The Ninth Circuit recently issued a decision in Cal. River Watch v. City of Vacaville (Case No. 20-16605) (“Vacaville”) regarding the breadth of Resource Conservation and Recovery Act (“RCRA”) liability for contributing to the transportation of a solid waste, which may present an “imminent and substantial endangerment” to health or the environment. (42 U.S.C. § 6972(a)(1)(B).) Ultimately, the Ninth Circuit found that because the City of Vacaville (“City”) transported through its water distribution system drinking water that contained discarded hexavalent chromium from activity unassociated with the City, a triable issue existed regarding whether the City was liable under the “substantial endangerment” provision of RCRA, despite the City’s lack of involvement in generating the waste in question or in the waste disposal process. The decision appears to significantly undercut Hinds Investments, L.P. v. Angioli, 654 F.3d 846 (9th Cir. 2011) (“Hinds”), which held that some involvement in the waste disposal process is necessary for liability to exist under RCRA’s imminent and substantial endangerment liability provision, and could have wide-raging implications for California municipalities and public water system operators. This case could be especially problematic given the recent federal and State focus on perfluoroalkylated substances (“PFAS”), which are found in a wide variety of products (including pots, pans, clothing, food service items, among others), and can be released into the environment through a number of activities, including, but not limited to domestic household tasks, such as washing clothes and dishes.
Lower Court Proceedings
In a RCRA citizen suit brought by California River Watch (“River Watch”), River Watch alleged the City’s water supply wells were contaminated by hexavalent chromium, and because the City conveys that water to residents through the City’s distribution system, the City was contributing to the transportation of a solid waste (hexavalent chromium), which may present an imminent and substantial endangerment in violation of RCRA. Interestingly, River Watch failed to identify the origin of the hexavalent chromium in its summary judgment papers filed in the lower court, vaguely pointing to an “anthropogenic” source of contamination. River Watch’s primary theory in the lower court was that the origin of contamination is irrelevant, a contention that directly undercuts the Hinds case. The lower district court granted summary judgment in favor of the City, and River Watch appealed.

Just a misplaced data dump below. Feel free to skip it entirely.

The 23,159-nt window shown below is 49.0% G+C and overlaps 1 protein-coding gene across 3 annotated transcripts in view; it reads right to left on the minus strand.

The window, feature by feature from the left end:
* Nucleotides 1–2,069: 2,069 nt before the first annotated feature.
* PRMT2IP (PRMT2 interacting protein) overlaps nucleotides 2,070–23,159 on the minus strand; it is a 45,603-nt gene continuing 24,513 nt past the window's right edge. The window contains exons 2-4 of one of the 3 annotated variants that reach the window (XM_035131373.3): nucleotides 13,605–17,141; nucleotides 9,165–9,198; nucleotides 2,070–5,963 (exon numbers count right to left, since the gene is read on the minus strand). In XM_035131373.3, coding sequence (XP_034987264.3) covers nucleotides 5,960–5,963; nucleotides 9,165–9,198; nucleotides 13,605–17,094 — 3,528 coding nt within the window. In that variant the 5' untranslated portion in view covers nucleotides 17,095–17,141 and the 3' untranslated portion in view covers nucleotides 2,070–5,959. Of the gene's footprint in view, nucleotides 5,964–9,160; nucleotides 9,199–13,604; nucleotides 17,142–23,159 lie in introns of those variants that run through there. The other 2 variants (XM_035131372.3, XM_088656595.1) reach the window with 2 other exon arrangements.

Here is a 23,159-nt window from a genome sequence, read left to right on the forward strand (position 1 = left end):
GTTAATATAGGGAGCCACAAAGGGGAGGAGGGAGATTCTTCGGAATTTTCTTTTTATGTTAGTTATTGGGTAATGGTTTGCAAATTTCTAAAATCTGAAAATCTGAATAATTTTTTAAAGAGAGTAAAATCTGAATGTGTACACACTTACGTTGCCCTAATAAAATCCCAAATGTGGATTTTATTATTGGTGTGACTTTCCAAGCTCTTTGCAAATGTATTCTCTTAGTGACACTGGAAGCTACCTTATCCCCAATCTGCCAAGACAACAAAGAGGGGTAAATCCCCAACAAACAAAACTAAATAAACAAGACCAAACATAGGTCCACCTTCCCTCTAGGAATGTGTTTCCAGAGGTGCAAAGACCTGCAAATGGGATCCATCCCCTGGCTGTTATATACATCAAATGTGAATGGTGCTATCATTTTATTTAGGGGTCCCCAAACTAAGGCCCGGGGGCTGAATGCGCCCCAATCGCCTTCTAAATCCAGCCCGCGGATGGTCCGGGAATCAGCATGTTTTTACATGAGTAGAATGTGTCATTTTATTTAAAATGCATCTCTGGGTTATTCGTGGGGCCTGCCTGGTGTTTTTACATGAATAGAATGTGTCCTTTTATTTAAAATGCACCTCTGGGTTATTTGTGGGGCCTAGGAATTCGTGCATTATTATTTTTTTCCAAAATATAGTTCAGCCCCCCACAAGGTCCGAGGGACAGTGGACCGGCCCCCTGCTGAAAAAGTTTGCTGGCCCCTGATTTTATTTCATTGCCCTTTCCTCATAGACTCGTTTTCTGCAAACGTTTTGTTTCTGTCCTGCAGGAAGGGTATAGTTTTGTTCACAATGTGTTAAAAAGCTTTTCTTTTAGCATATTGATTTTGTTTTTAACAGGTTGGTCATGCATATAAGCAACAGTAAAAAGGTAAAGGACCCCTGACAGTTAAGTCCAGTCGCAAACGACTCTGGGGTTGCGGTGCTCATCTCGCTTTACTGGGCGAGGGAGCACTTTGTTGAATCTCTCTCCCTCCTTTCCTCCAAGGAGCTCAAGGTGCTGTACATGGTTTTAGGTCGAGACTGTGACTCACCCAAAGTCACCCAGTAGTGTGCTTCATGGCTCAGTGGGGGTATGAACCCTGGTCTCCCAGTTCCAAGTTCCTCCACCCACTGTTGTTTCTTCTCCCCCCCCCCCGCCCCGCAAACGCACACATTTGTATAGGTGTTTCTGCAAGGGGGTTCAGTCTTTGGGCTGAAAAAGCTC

The Ninth Circuit’s Decision
On appeal, River Watch refined its argument, alleging that the hexavalent chromium in question migrated through groundwater from the “Wickes Site.” The Wickes Site sits approximately 1.4 to 3.3 miles from the City’s drinking water well field and was the location where chromium wastes were discharged onto the ground in association with wood treatment activities allegedly conducted by entities such as Pacific Wood Preserving and Wickes Forest Industries, Inc. Thus, by demonstrating on appeal that the hexavalent chromium was allowed to pass onto the ground without any attempt at recovery and, therefore, was a manufacturing waste by-product, River Watch was able to remedy its earlier failure to adequately demonstrate that the hexavalent chromium was essentially discarded and, therefore, constituted a solid or hazardous waste. The Ninth Circuit found that River Watch adequately preserved this theory by merely pointing to the Wickes Site as a “likely” anthropogenic source of the contamination in question in its summary judgment papers.